Yea, I'll completely agree with this too.   I didn't own a console since Colecovision and although my son had N64,GC,PS2 I rarely played on them (expect to play with him).   Wii brought me and a couple of my friends back into console gaming and I know a lot of women with Wiis too.



 

Around the Network

The Revolution is still in its begining and the Wii leads in sales and how people play games.  Not only did the Wii get you doing sports games more realisticly than any other console it got people "NEW" gamers gaming like never before.  The success of the Wii was so Fast and Furious that even Nintendo cant keep up with thier own created Revolution.  Hard core and people wishing to join gaming went out and purchased the "Ever" popular Wii Fit.  Staying in shape and gaming longer. Who Knew?  At least Nintendo put it out there and BOOM!!  Look what happened.  Now the Revolution my not be moving at a fast enough pace to keep Hardcore, core, franchised and new gamer satisfied but its still happening.  With Nintendo leading this Revolution all other "wanna be" console makers are trying to play catch up with wands and camera controls.  They wont have the established franchises with motion plus to even enterest me (though some games may).  Wii is where its at!!  Even without advertising the many uses like Internet, weater channel, News channel, Wii ware games, Virtual console and download content to The number one selling console this gen (DS) ".  The Nintendo Wii is leading this generation of gamers old and new, Core and Hardcore, Established frachised or new Ip.  in a derection (immersion), that I as a gamer enjoy.  Thanks Nintendo.  Vi va LaRevolution!!!



bardicverse said:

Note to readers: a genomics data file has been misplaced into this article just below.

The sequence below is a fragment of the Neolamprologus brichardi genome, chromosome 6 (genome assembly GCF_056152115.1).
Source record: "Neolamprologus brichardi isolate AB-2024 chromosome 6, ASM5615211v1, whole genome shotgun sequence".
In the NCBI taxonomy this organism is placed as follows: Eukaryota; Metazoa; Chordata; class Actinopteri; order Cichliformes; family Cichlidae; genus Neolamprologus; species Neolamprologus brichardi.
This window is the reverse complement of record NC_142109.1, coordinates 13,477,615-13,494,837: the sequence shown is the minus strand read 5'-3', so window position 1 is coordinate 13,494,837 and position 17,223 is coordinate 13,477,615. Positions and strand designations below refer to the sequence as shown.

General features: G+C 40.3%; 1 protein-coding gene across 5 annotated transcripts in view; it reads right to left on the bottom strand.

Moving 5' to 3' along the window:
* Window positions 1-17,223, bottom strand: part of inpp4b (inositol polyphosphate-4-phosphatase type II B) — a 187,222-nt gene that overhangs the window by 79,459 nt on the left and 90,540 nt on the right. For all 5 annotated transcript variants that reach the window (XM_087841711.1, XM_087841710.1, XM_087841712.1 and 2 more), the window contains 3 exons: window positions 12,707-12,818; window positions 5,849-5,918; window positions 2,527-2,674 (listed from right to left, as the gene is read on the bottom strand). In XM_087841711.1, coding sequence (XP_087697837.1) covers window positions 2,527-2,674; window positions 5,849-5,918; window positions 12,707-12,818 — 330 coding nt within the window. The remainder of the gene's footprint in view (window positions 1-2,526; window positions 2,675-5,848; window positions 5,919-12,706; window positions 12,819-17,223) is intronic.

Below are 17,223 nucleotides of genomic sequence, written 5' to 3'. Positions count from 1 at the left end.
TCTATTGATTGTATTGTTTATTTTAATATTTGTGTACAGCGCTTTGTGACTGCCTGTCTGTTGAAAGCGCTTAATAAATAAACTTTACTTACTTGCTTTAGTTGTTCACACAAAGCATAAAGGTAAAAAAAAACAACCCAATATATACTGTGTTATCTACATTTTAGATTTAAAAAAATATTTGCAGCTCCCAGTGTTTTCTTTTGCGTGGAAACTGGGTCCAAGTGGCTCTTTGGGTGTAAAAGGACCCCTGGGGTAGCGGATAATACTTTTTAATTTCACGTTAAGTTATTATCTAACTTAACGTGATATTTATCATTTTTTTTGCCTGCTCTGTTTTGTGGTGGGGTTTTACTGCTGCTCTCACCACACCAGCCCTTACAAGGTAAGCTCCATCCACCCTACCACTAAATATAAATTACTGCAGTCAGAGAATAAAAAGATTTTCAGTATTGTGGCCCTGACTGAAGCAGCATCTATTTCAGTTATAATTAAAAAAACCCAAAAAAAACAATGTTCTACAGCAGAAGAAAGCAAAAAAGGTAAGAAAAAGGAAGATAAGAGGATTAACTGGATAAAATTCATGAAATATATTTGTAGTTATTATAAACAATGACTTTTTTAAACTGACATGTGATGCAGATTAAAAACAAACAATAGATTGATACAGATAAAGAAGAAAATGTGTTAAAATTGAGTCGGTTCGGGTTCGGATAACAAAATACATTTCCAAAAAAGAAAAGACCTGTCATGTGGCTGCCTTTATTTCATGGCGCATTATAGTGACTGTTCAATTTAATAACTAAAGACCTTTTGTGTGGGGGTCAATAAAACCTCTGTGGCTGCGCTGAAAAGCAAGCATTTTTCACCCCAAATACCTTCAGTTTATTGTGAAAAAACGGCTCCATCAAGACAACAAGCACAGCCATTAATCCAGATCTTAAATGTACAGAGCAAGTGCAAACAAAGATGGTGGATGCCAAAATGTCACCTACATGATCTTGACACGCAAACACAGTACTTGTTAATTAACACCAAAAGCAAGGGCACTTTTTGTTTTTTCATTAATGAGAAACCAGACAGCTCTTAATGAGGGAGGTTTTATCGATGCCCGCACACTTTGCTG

The revolution goes well beyond sales, here's a few main points:

1. The dawn of fitness gaming. Wii Fit, EA Active, etc have sold millions of copies, overshadowing major gaming staples like the recent offerings from Grand Theft Auto series. Physical therapists, gyms, etc are putting Wii systems in their businesses for the fitness games and motor skill games like Wii Sports. This is a previously uncharted ground for the game industry.

2. Motion controls. The Wii brought about a rebirth of motion control gaming to the industry. How developers have used it is irrelevant, but those who incorporated it well have been paid hansomely for their efforts. Furthermore, the Wii "fad" of motion controls has forced the hand of its competitors to make their own ventures into motion controls for 2010.

3. Putting the familiy back together through gaming. Since the days of Atari 2600, gaming had slowy become more of a "one machine, one person" system, especially seen in force by the birth of the Sony PlayStation. More solitary game design, then the incorporation of online gaming, all made gaming a very solitary, if not obsessive, activity. The Wii has brought the family together, focusing on games that the whole family can learn easily, catering to "party gaming" and so forth.

4. Gameplay, not graphics. The industry as a whole had been growing a bloodlust for prettier graphics, but the same rehashed product underneath. With the Wii's graphical limitations, developers spent more time focusing on the game itself, and less concentration on the graphics. This has changed the way developers think and approach their game design, for the Wii and beyond it.

I'd say it's been quite a revolution from the industry we knew in the times before the Wii.

I agree wholeheartedly with points 1 & 2, and I somewhat agree with point #4, but only in that this gen has shown that graphics don't really matter, and not that gameplay is suddenly more important than it was before.  Other than that, I believe you're overstating Nintendo's actions this gen somewhat.